Telemedicine Enhances Troop Health Care in Bosnia
By Douglas J. Gillert
American Forces Press Service
WASHINGTON, May. 29, 1996 A "medical internet" will provide U.S. forces in Central Europe the same level of health care they'd receive back home, officials at the Medical Advanced Technology Management Office said.
When fully augmented, a DoD telemedicine project dubbed Prime Time III will equip field medics with high-resolution, color remote video for consultations with specialists at other locations. The project will also provide a telecommunications package to obtain radiology, dentistry and psychiatric medical support; hold preventive medicine and infectious disease consultations; and conduct medical research on the Internet.
Army Capt. Scott Ehnes, a Prime Time operations officer, said the network will allow access to Army, Navy and Air Force medical centers in the United States and expand telemedicine services to additional Air Force, Navy and allied force medical units in Europe.
These capabilities, said Ehnes, offset rugged field conditions to enable high-quality medical care with fewer evacuations. Telemedicine, he said, gets soldiers back to work faster.
Telemedicine uses digital communication technology to deliver health care at remote locations, officials explained. The technology enhances field medicine by electronically linking senior medical specialists with less specialized forward-deployed physicians.
Eastern Europe's often inclement weather and inadequate runways hamper large-scale medical evacuations and underscore the need for improved health care on site, according to Army Col. Fred Goeringer, a project manager. "We can expect to have 400 to 500 clinic visits a day [in Bosnia and Hungary]," Goeringer said. "If you look at that in terms of the next year, it just isn't feasible to think you can airlift them all out."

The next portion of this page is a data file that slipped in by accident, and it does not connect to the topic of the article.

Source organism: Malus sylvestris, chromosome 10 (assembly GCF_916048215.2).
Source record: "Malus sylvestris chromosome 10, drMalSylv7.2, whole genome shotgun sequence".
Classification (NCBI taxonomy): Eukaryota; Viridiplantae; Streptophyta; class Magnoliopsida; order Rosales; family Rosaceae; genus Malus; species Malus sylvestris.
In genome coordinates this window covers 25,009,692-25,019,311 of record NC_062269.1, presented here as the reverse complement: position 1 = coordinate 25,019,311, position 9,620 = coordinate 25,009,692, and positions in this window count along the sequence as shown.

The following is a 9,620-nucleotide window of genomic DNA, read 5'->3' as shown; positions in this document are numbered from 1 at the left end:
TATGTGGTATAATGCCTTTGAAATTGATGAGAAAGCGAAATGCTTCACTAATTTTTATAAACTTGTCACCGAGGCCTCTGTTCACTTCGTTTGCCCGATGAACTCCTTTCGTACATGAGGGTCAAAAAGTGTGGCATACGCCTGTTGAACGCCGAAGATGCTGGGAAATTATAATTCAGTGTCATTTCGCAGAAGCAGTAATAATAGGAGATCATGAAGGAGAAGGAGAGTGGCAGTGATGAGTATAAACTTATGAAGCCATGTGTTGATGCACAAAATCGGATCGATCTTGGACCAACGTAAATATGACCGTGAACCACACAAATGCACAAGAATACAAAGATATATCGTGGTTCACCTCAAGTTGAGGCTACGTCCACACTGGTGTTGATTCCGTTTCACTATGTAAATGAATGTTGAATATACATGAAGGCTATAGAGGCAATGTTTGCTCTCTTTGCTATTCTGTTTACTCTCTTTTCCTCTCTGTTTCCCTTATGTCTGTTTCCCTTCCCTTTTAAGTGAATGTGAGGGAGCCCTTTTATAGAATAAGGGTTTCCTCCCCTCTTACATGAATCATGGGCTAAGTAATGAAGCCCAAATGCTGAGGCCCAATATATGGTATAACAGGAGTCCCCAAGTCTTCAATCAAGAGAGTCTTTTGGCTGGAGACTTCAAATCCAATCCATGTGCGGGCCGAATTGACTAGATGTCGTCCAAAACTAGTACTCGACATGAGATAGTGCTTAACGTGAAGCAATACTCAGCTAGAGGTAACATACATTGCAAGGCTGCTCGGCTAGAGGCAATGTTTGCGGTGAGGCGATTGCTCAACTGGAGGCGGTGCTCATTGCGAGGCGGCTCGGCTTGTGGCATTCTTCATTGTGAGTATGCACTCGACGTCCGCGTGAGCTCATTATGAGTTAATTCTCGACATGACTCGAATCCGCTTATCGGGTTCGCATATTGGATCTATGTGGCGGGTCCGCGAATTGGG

Based at Fort Detrick, Md., the medical technology office leads a joint-service effort to deploy the $10.5 million Prime Time III telemedicine package in Bosnia and Hungary.
Prevous Prime Time editions supported U.S. forces in Macedonia and Croatia. Phased augmentation of Prime Time III began in February.
In the first phase, the Fort Detrick office fielded telemedicine support packages at the Landstuhl Regional Medical Center, Germany; 67th Combat Support Hospital, Hungary; and 212th Mobile Army Surgical Hospital, Bosnia; and established telecommunication services to stateside military medical centers.
In Phase 2, the office equipped and trained two brigade operating base medical units.
Now in progress, Phase 3 will equip and train forward-operating medical support units in Bosnia and provide a telemedicine link to the USS George Washington, an aircraft carrier in the Adriatic Sea.
Telemedicine is up and running at the two combat support hospitals, Ehnes said. Meanwhile, the European Command is validating Phase 2 and will follow that with Phase 3 validation, he said. A fourth phase includes electronic medical records and a theater medical information network.
Medics using Prime Time III capabilities like the package, Ehnes said. The system has been used for many types of consultations. Consultations have already diverted several medical evacuations, keeping the soldiers in theater, he said.